Info

Land

Land

Energy

Figure 25.1 (a) Linkages that have been quantified, at least to some extent; (b) linkages identified in this volume, but not quantified; (c) linkages known to exist, but not addressed in this book. The direction of the arrow indicates the flow of a resource from one node to another.

Energy

Figure 25.1 (a) Linkages that have been quantified, at least to some extent; (b) linkages identified in this volume, but not quantified; (c) linkages known to exist, but not addressed in this book. The direction of the arrow indicates the flow of a resource from one node to another.

Figure 25.1b illustrates the linkages that have been identified in this book but not quantified. Some of these are shown. We speculate that a few of these could be quantified with some effort, but that effort has not yet been made, to our knowledge.

Figure 25.1c shows linkages that are known to exist, but are not discussed in any of the contributions to this volume. Some are doubtless of little importance, on a global scale, but others have the potential to be highly constraining, as in the phosphorus resource and its importance for agriculture. All are worthy of study, whether we presently perceive them to be important or not.

As a specific example, Figure 25.2 shows the linkages that need to be considered in the production of biofuels, one of the better-studied examples of resource linkage. It is obvious that the potential for biofuel production depends on the simultaneous availability of a package of resources, not just land or water or the necessary nonrenewable resources.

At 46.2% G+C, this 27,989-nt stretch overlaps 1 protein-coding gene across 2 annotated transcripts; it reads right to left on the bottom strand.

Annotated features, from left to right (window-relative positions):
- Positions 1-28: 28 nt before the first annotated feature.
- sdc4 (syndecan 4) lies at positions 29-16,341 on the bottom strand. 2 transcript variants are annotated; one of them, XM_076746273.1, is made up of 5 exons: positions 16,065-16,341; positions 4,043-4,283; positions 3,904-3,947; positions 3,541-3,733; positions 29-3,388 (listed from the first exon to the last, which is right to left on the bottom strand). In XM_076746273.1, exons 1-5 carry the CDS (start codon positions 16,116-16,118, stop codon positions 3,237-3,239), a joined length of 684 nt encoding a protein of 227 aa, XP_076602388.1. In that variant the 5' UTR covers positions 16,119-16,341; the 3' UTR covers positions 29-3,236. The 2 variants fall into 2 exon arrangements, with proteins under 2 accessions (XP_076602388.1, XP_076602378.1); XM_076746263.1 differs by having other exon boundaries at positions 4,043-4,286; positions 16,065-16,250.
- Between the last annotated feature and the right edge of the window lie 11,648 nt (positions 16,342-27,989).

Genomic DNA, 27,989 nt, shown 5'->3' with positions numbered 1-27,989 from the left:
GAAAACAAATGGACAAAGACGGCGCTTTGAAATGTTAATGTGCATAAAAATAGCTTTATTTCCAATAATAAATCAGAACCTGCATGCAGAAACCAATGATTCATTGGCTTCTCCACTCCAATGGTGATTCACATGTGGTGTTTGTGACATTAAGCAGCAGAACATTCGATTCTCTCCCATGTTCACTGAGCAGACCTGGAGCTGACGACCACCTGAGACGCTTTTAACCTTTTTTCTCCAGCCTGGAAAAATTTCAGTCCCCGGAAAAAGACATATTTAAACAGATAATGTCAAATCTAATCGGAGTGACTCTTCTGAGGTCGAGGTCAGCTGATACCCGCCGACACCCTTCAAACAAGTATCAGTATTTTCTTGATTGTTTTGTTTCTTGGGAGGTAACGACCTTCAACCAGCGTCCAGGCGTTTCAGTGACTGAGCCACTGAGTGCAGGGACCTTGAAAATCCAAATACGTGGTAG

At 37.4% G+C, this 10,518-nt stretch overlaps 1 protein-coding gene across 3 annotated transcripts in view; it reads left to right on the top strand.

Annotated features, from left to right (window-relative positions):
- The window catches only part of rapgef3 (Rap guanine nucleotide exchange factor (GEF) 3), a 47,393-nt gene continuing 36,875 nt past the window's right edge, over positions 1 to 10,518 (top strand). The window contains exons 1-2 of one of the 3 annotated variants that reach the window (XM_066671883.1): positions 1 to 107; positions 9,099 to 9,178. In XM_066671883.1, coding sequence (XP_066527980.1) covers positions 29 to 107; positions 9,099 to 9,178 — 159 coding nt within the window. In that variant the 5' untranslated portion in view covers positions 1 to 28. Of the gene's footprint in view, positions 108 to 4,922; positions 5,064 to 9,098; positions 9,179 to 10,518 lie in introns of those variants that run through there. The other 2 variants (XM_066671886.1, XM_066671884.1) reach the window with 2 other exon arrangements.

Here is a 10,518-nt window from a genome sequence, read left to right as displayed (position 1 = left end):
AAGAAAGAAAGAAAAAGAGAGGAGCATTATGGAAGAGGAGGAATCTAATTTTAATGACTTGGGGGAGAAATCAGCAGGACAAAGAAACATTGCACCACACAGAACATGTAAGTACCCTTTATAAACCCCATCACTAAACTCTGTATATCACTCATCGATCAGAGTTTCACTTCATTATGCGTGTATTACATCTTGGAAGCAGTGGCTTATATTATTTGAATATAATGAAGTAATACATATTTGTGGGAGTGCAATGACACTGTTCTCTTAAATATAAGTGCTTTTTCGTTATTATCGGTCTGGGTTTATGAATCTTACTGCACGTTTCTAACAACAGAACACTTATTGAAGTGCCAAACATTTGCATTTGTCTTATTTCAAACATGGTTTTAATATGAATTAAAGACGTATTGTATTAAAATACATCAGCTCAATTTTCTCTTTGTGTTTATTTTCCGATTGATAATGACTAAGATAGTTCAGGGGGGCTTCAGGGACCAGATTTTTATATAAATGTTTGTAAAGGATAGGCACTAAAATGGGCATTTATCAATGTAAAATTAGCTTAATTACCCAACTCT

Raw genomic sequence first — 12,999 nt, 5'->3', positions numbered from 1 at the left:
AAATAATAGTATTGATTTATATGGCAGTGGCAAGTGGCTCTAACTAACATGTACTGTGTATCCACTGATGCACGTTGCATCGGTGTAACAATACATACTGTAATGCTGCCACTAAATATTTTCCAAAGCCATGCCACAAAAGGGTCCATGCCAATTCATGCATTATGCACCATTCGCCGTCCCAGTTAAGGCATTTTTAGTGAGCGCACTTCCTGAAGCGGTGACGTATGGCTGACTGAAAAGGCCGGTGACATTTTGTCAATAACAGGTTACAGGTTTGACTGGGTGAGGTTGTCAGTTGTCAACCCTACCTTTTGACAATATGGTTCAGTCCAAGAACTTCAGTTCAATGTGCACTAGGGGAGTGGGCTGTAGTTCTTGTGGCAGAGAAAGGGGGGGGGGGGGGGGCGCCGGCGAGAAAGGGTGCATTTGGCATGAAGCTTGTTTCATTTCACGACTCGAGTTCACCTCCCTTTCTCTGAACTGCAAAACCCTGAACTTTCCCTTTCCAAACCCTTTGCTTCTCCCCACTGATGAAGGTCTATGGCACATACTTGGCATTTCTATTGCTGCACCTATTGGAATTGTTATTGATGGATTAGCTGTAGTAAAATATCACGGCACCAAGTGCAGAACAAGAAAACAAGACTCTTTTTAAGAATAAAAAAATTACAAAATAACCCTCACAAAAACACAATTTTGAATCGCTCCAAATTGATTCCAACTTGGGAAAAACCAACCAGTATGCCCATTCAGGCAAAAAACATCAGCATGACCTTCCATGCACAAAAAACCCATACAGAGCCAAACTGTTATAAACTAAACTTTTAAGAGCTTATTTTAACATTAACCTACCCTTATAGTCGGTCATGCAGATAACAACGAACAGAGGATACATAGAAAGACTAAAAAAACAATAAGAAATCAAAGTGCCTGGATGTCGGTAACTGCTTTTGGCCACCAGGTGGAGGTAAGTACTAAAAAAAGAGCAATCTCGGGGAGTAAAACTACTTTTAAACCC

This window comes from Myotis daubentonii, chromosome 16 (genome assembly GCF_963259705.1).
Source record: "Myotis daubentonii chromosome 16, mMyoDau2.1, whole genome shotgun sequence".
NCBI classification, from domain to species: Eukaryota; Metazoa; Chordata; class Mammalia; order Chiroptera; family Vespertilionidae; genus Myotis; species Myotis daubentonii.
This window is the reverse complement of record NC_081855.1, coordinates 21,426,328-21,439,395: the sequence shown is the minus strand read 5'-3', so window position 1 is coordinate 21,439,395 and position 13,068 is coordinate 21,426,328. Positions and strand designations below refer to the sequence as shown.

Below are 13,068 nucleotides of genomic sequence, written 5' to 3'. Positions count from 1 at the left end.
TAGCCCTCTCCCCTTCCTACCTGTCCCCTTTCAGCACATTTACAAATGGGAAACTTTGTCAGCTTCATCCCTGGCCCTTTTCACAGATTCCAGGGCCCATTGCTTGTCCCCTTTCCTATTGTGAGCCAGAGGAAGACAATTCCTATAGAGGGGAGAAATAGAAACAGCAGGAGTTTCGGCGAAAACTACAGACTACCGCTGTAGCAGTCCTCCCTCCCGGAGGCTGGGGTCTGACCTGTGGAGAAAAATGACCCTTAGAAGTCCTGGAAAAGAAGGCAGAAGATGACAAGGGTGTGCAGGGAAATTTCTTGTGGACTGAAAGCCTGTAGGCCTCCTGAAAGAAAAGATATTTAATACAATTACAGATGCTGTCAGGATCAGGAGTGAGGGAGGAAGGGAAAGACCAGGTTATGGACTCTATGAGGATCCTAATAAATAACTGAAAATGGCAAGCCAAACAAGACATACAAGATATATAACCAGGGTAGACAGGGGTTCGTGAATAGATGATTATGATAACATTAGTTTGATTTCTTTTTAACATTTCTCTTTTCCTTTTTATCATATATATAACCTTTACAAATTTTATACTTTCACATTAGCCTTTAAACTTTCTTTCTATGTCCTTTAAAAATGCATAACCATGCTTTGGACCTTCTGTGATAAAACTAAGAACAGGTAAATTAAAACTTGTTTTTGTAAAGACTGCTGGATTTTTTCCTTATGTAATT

This compilation demonstrates dramatically how little is known about the quantitative aspects of the linkages that connect resources and resource receptors. If these linkages represent truly important constraints to sustainability, as we believe, there is much work to be done before this issue is understood to the degree it appears to demand.

Many chapters in this volume emphasize the dynamism of the individual systems: significant changes over time in energy demand, water availability, land access, and so forth. What is less evident, but at least as important, is that the linkages themselves are dynamic as well. If we wish to double biofuel production, will sufficient land be available on the same timescale? If we wish to increase water desalination by 5% per year, will sufficient energy be available? It is almost certain that resource linkages will impose constraints not currently considered by those evaluating options for individual resources.

Figure 25.2 Diagram of linkages involved in the production of biofuels.

Thus, linkage dynamism appears to demand the development of models that take into account the interlocked availability of crucial resources under a variety of future scenarios. Developing such models will, in turn, require a high degree of interdisciplinary involvement, including a strong social science component. While it may be technologically possible to provide energy in a certain way, to use land for a particular purpose, or to enhance mining activity in a remote area, social and political structures and preferences may be inconsistent with those ideas.

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